Map of Providence 1789

The Parade area was also known as the Market or the Market Square. It was immediately east of the Great Bridge. Arthur Fenner’s business locations were on the north and east of the Market. The Sabin tavern was on the north east corner of the Market. The Brown brothers had several business locations, but the home of John Brown was then a little south of the Market.

Joseph Bucklin had buildings and wharfs at about the two locations indicated. The major business location of Captain Joseph Bucklin, with the dwelling house, was near the center of the city, on the west side of the Great Bridge . Thus Joseph Bucklin was close to the home of the planner of the attack (John Brown’s home) , the place where men gathered for the attack (Sabin tavern) and the place from whence the longboats left for the attack (Fenner’s wharf).

Jonathan Bucklin had his tavern at about the location indicated, which was later the Olney tavern.

It would be about 5 miles from the center of Providence of 1770, east across the Seekonk River by the Central Bridge, to the major Bucklin family lands in Pawtucket. The north boundary of East Providence today was the south edge of Bucklin family lands.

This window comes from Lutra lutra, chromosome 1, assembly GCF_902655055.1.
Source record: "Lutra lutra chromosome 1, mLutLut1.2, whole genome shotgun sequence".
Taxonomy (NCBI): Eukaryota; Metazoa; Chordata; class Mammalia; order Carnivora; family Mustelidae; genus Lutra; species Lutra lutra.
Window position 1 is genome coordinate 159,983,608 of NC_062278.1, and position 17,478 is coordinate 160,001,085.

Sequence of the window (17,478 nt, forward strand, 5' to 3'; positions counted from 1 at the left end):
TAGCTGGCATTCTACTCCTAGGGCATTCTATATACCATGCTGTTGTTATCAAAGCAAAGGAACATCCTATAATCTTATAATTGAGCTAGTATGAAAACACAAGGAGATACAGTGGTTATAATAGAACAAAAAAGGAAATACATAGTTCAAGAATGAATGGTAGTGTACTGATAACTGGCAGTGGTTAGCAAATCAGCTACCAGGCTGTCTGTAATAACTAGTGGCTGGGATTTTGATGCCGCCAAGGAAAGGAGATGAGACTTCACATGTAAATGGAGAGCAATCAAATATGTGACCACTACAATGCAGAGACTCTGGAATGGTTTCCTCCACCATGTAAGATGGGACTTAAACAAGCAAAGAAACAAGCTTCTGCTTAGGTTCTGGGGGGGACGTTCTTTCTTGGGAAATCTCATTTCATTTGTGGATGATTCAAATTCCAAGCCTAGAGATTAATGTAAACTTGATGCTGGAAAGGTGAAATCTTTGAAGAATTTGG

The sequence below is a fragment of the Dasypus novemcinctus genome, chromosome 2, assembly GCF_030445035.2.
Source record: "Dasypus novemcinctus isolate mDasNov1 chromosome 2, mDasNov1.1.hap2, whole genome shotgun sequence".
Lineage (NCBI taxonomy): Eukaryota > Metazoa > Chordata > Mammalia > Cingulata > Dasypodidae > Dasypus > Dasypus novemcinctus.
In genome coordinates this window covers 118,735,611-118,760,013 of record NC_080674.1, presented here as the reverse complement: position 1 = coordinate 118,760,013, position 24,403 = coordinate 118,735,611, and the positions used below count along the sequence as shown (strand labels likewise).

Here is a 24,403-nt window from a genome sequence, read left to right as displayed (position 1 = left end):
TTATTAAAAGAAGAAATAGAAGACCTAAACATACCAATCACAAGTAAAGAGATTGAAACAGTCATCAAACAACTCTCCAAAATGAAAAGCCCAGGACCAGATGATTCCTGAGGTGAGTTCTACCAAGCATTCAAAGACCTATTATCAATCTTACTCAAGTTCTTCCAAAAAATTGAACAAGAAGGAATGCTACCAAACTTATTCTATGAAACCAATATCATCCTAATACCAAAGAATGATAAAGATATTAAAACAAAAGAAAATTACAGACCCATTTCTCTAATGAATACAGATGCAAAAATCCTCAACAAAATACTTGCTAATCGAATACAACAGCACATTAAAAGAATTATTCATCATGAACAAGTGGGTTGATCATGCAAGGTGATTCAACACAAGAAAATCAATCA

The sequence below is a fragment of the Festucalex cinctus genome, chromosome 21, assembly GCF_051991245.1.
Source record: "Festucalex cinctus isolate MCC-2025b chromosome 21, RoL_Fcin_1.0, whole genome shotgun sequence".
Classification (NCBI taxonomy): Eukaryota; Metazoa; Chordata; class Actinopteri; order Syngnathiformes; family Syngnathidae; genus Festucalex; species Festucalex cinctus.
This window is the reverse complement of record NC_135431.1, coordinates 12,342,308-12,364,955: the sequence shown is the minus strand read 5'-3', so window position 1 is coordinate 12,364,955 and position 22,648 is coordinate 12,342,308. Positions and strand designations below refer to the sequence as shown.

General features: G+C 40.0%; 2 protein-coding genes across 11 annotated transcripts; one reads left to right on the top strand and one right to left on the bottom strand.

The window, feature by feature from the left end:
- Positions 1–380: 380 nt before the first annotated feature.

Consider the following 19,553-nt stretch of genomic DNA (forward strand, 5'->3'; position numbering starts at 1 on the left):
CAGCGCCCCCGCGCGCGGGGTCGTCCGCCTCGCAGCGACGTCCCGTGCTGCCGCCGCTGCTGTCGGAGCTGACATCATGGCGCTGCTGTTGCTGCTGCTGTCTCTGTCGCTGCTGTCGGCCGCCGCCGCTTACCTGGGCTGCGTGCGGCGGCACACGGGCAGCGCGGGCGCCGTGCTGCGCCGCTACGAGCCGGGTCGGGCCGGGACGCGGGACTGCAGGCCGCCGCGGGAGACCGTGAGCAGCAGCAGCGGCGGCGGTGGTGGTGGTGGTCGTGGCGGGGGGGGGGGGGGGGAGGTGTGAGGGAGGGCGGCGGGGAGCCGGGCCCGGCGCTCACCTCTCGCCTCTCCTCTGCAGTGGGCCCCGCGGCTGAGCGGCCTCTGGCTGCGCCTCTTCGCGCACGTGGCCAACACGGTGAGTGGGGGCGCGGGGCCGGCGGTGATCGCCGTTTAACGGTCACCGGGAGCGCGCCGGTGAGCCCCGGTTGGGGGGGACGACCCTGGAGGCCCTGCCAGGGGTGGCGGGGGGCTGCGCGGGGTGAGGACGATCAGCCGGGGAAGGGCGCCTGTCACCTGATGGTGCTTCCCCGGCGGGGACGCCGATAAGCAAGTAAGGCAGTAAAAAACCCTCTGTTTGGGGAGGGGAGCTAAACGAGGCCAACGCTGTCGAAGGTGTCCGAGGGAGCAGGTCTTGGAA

The original lots of the Roger Williams group were narrow strips of land that ran down the steep hill to the Providence River. As there became more people, and a greater demand for house lots, the rear end of the original lots had property taken from them to become a street running parallel to Main Street. At the same time there was a general filling of land at the bottom of the strips, to provide flat land for riverside commerce. A new street was made near the water, and since it apparently made sense to the people of the time, the original Water street became a consistent “Main Street” though its entire length. The street at the top of the hill was first sensibly named Back Street, but soon became today’s “Benefit Street”.

In 2000, the original bridge from the middle of the Market across the River to a straight street named Westminster no longer exists. The new bridge location made a shift in the end of Westminster. Therefore, if you want to locate the area in which Joseph Bucklin 4th had his home and shops, you need to go straight down the westerly leading street, from the east side of the river, to the river and look straight in line with that street across the river. Line up some points and go across the present bridge. Find the points you have lined up and walk westerly from the river about 200 feet or so. Another help to finding correlations between a 1798 map or a 1770 map is to note that the present Old Custom House building stands at the point that would have been the approximate end of the original “Long Wharf” shown in the maps of the 1700’s.